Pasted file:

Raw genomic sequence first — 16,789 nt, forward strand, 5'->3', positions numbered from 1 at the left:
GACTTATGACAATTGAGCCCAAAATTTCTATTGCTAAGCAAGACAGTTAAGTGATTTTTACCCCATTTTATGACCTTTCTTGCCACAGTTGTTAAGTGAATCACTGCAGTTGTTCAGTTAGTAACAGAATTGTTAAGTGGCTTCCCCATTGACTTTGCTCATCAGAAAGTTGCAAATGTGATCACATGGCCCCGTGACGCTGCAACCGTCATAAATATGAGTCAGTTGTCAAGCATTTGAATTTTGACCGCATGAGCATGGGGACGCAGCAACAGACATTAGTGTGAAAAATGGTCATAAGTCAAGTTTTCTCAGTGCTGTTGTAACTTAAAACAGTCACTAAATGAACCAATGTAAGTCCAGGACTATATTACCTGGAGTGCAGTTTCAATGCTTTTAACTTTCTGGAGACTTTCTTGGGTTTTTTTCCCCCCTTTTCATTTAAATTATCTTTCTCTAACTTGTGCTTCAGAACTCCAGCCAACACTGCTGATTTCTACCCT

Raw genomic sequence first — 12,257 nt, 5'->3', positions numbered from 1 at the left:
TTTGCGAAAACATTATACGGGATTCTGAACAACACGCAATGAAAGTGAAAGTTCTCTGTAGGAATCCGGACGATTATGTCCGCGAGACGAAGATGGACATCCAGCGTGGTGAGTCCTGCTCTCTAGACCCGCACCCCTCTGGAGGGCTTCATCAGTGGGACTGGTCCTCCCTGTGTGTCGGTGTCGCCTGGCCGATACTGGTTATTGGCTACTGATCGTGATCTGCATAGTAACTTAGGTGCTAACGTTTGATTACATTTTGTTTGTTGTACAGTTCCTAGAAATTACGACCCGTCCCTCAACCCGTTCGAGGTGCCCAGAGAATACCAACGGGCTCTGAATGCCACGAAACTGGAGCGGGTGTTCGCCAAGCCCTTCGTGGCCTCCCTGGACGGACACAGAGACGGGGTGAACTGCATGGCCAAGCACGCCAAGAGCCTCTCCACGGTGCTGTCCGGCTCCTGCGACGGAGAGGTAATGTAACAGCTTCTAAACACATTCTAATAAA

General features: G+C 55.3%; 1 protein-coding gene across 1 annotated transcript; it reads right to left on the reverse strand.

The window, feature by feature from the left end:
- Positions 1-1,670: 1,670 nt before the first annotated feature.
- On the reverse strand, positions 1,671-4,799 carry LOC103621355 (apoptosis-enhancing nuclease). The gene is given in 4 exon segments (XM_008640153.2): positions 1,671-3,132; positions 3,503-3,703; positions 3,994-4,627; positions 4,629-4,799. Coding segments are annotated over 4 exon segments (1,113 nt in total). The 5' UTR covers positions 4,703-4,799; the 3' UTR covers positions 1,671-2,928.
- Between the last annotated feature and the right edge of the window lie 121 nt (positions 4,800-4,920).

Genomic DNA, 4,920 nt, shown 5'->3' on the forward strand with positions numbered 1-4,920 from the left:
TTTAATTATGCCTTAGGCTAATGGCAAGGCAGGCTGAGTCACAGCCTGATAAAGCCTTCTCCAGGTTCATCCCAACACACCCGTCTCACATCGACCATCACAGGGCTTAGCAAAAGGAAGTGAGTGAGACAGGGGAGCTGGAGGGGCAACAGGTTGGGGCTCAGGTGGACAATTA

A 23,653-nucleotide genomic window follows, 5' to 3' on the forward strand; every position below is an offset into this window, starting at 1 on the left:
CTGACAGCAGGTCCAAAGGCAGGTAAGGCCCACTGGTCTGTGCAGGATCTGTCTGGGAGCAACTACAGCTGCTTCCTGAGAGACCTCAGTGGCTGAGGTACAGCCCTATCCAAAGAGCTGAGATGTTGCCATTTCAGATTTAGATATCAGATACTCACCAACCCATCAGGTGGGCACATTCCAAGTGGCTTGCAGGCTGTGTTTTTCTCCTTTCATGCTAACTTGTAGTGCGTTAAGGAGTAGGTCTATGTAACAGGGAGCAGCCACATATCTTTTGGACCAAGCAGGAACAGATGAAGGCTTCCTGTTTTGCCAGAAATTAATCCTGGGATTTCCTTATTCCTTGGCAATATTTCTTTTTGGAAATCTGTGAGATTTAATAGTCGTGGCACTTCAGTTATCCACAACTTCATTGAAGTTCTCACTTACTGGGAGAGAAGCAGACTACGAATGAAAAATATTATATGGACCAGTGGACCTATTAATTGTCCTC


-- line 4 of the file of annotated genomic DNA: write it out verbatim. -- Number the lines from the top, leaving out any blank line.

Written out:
TTTGCGAAAACATTATACGGGATTCTGAACAACACGCAATGAAAGTGAAAGTTCTCTGTAGGAATCCGGACGATTATGTCCGCGAGACGAAGATGGACATCCAGCGTGGTGAGTCCTGCTCTCTAGACCCGCACCCCTCTGGAGGGCTTCATCAGTGGGACTGGTCCTCCCTGTGTGTCGGTGTCGCCTGGCCGATACTGGTTATTGGCTACTGATCGTGATCTGCATAGTAACTTAGGTGCTAACGTTTGATTACATTTTGTTTGTTGTACAGTTCCTAGAAATTACGACCCGTCCCTCAACCCGTTCGAGGTGCCCAGAGAATACCAACGGGCTCTGAATGCCACGAAACTGGAGCGGGTGTTCGCCAAGCCCTTCGTGGCCTCCCTGGACGGACACAGAGACGGGGTGAACTGCATGGCCAAGCACGCCAAGAGCCTCTCCACGGTGCTGTCCGGCTCCTGCGACGGAGAGGTAATGTAACAGCTTCTAAACACATTCTAATAAA